Recycler probably would have been another modernized ZZ Top album, very much in the style of Eliminator and Afterburner, if fate hadn't intervened.

Instead, Billy Gibbons and company arrived at the studio a couple of days ahead of their equipment, so they ended up borrowing some gear and participating in a series of loose jams. Along the way, ZZ Top found a pathway back to their long-ignored roots.

"We started playing the blues," Gibbons told the Associated Press in 1991. "Two days later, we had scrapped everything we had done up to that point and started writing all new material to do in a more traditional blues style. In just 48 hours we had dramatically changed the direction just because it was so natural for us."

ZZ Top's 10th album, released on Oct. 16, 1990, kept their platinum streak alive, while spinning off a trio of No. 1 hits on the Billboard Album Rock chart, including "Doubleback," "Concrete and Steel" and "My Head's in Mississippi." Only "Doubleback," which was recorded earlier for use in Back to the Future, Part III, made use of sleek, now-familiar processed sounds. Elsewhere, deep cuts like "Decision or Collision" rattle along like a classic music car that’s a can or two short of oil.

They'd "started jamming the same three chords we always use," Gibbons told the Los Angeles Times. "It felt so good, it redirected our angle."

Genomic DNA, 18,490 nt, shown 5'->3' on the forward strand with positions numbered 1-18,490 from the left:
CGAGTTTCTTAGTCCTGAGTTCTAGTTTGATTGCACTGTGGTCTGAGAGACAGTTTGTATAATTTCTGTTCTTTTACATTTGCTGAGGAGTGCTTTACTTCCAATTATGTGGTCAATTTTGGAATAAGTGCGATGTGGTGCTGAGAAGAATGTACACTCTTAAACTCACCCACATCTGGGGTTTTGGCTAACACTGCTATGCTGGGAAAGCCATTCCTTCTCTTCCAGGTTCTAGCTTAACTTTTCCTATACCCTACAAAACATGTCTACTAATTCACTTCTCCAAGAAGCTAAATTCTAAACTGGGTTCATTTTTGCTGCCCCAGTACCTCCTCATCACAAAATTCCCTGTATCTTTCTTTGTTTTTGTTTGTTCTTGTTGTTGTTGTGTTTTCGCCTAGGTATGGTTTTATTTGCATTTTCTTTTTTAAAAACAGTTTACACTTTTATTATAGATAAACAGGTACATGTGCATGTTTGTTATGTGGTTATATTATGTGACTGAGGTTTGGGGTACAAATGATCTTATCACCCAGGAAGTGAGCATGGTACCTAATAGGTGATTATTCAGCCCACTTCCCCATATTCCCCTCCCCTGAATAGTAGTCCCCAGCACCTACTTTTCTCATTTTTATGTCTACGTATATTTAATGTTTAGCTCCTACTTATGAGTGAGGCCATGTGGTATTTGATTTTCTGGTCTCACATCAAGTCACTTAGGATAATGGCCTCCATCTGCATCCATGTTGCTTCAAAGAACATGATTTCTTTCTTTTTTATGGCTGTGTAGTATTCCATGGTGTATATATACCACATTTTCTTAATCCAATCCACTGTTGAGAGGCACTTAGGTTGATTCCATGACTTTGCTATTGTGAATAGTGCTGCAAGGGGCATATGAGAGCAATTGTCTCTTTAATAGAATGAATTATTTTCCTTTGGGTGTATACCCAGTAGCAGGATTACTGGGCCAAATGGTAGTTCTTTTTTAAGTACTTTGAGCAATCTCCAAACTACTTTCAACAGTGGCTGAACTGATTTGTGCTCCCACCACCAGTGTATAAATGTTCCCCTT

Listen to ZZ Top Perform 'Decision of Collision'

ZZ Top's immediate surroundings – a studio in the Beale Street blues district of Memphis, Tenn. – added another dimension. "At any given hour, you could walk out and get an earful of the cotton fields," Gibbons said. "The street singers are always there, so it's like constant input."

This back-to-basics approach dovetailed with the band's efforts in promoting a then-fledgling Delta Blues Museum in Clarksdale, Miss., about an hour and a half south of Memphis. ZZ Top first visited the exhibit space, then located inside a local government building, some three years before. By the time Recycler arrived, they were actively helping the museum's curator gather material – and doing stand-alone publicity, as well.

"It's just a very special little place that not many people know about because no one really has a reason to go to Clarksdale," Dusty Hill said in '91. "It's in the back of a library and it has all kinds of pictures, records and history of the people who made it all happen."

They'd come full circle. ZZ Top would continue down this rootsier path, ultimately abandoning the high-tech feel of their '80s era completely. And it's a good thing, Gibbons argues. "What we did with Recycler just felt better," he told the AP back then. "If we had stayed on the synthesizer journey, we might have ended up as a rap band or something."

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